*Release is the slow relaxation of your finger muscles once you have a good aim on the target. Consider a mechanical release aid for this process.
*Novice bow hunters should never hit the ground without a seasoned hunter. To be successful at this sport, you will need the proper guidance and teaching only an experienced bow hunter can provide.
*Never startle the animal, and always be discreet before you are in a position to make the shot. Use as much camouflage as possible when bow hunting. Find a good scent eliminator.
*Accuracy with the bow is a hunter’s most essential skill. Arbitrarily aiming for a whitetail deer without knowing precisely the target can result in a missed shot and tracking a wounded animal. Do not be a statistic of wounded animals never recovered.
*Choose your hunting grounds carefully. If the deer population is higher on protected grounds, your odds for success will be significantly improved.
Shopping for the latest broad head or bow sight is half the fun of bow hunting. However, having the latest gadgets does not guarantee success. Bow hunting is an exciting sport; develop patience, and your results will improve.
Broadheads and Field Tips:
- NAP Hellrazor Crossbow BroadHead. A deadly 100 grain all steel construction broadhead with an accurate flight gets the job done with any prey—3 per pkg. in Black.
- Spitfire Mechanical by NAP. A 100-grain silver/black broadhead flies with pinpoint accuracy. Patented spring technology guarantees the broadhead springs will stay closed in the quiver and open during flight.
- Practice Points Field Tips by NAP. 125-grain practice points are perfect for foam and cardboard targets. Machined from solid steel and durable, the 3D practice points are easy to pull and replace.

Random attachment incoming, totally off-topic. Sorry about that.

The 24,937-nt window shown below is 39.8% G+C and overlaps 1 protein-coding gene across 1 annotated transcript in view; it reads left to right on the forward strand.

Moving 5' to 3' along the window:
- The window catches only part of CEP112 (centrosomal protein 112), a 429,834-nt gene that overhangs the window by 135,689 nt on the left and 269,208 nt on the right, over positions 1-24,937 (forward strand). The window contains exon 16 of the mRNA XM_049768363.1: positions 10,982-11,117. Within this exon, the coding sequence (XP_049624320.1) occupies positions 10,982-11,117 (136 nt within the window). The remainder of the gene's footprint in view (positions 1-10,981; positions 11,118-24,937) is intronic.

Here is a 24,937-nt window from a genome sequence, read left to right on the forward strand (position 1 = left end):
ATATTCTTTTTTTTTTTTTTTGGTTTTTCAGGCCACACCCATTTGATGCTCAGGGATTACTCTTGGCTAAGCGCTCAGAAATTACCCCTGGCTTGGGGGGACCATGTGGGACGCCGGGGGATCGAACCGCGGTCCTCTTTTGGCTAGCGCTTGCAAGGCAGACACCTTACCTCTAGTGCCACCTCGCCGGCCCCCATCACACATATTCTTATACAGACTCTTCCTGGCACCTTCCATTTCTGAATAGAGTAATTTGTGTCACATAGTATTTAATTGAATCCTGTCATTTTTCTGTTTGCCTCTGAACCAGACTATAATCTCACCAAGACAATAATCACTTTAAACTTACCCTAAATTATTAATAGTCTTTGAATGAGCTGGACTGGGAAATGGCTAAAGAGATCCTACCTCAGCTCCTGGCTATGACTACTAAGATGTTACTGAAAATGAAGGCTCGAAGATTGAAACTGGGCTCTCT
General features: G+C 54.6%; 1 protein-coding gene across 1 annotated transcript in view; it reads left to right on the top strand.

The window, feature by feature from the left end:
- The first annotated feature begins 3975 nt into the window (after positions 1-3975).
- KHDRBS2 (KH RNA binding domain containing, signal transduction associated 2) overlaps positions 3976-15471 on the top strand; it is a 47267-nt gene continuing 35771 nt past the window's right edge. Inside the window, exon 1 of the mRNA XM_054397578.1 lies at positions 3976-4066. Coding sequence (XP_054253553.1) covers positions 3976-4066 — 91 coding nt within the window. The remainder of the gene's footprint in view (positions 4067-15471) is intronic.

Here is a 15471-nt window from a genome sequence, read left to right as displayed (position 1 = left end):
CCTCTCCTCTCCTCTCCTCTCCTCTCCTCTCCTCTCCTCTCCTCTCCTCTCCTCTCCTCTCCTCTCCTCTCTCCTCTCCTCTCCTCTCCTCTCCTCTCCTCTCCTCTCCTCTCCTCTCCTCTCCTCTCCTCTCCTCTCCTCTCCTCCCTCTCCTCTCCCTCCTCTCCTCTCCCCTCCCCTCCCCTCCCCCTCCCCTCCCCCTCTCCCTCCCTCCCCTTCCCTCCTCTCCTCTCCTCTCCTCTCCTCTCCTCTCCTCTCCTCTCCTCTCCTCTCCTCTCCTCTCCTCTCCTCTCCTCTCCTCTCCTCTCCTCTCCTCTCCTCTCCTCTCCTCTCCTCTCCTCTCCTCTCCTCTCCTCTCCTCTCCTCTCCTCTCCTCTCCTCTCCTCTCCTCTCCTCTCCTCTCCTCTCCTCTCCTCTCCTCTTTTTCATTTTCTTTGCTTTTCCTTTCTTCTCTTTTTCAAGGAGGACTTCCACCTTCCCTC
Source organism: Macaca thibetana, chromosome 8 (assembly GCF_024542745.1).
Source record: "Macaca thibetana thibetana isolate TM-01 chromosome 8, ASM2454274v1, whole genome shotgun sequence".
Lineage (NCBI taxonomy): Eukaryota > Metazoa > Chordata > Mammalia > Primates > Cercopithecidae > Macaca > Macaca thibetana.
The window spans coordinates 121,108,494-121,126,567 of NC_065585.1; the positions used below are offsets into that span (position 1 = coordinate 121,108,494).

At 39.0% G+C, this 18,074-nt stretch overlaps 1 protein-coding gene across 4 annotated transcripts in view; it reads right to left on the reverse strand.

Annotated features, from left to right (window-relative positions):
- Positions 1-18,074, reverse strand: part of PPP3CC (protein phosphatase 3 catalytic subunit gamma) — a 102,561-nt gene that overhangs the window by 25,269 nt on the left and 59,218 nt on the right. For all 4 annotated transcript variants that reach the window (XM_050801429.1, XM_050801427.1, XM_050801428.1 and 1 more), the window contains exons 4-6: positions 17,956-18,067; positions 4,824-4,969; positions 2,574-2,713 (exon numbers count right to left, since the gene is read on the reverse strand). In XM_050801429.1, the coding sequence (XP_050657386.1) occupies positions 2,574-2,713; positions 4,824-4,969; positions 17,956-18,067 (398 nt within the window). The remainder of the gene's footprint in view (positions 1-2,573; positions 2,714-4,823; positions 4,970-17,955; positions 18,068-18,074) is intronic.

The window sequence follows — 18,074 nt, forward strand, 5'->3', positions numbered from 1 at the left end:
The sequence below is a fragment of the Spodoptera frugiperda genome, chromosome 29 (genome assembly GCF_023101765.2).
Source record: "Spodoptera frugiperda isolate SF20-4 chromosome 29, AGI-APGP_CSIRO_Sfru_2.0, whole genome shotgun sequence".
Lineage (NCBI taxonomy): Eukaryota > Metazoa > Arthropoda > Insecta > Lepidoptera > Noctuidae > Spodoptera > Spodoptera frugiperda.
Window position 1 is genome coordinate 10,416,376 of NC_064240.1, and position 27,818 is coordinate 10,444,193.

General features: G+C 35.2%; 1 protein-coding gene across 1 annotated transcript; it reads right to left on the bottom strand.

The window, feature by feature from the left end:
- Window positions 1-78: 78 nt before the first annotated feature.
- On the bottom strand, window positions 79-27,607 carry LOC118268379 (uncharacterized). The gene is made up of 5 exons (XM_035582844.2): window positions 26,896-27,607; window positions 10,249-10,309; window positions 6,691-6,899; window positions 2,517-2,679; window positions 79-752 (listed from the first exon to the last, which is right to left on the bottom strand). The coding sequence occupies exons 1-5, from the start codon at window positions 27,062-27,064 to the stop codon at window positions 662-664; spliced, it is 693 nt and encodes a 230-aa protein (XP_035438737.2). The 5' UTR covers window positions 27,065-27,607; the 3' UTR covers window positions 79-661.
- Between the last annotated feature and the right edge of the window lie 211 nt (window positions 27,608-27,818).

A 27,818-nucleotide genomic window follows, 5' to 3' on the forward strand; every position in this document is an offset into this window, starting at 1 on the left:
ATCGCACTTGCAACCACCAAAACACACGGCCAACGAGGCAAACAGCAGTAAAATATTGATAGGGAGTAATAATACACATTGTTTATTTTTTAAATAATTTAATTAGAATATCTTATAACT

Barnett Rope Cocking Device. Considered one of the best inventions in bow hunting. Reduces the constant strain and pounding on the wrist and hands. Wrist straps allow people with disabilities to pull back a bow.
Feradyne Inc, Axe Bolts. These micro-diameter .166 deliver extreme accuracy and penetration. Fitted aluminum nocks ensure proper fitment every time.
Carbon Express Piledriver Crossbolt. 22-inch, heavy carbon fiber arrows are designed for the hunter wanting extreme penetration. 6 per pack with moon nocks and 6 universal nocks, 6 C Nocks.
Garmin A1I Bow Sight. A right-handed sight that delivers accuracy and confidence. Digital laser range finders and target display measuring angle compensated range to your target. LED pins with a single trigger adjust brightness depending on conditions. The Garmin A1i Sight takes your bow hunting to the next level.
Bow hunting, and even target practice in the backyard, is extreme fun for every family member. The more a person practices bow hunting, the better they become. Add gear to your setup as bow hunting becomes successful.
There is no end to the excitement and fun when you become obsessed with the string and bow.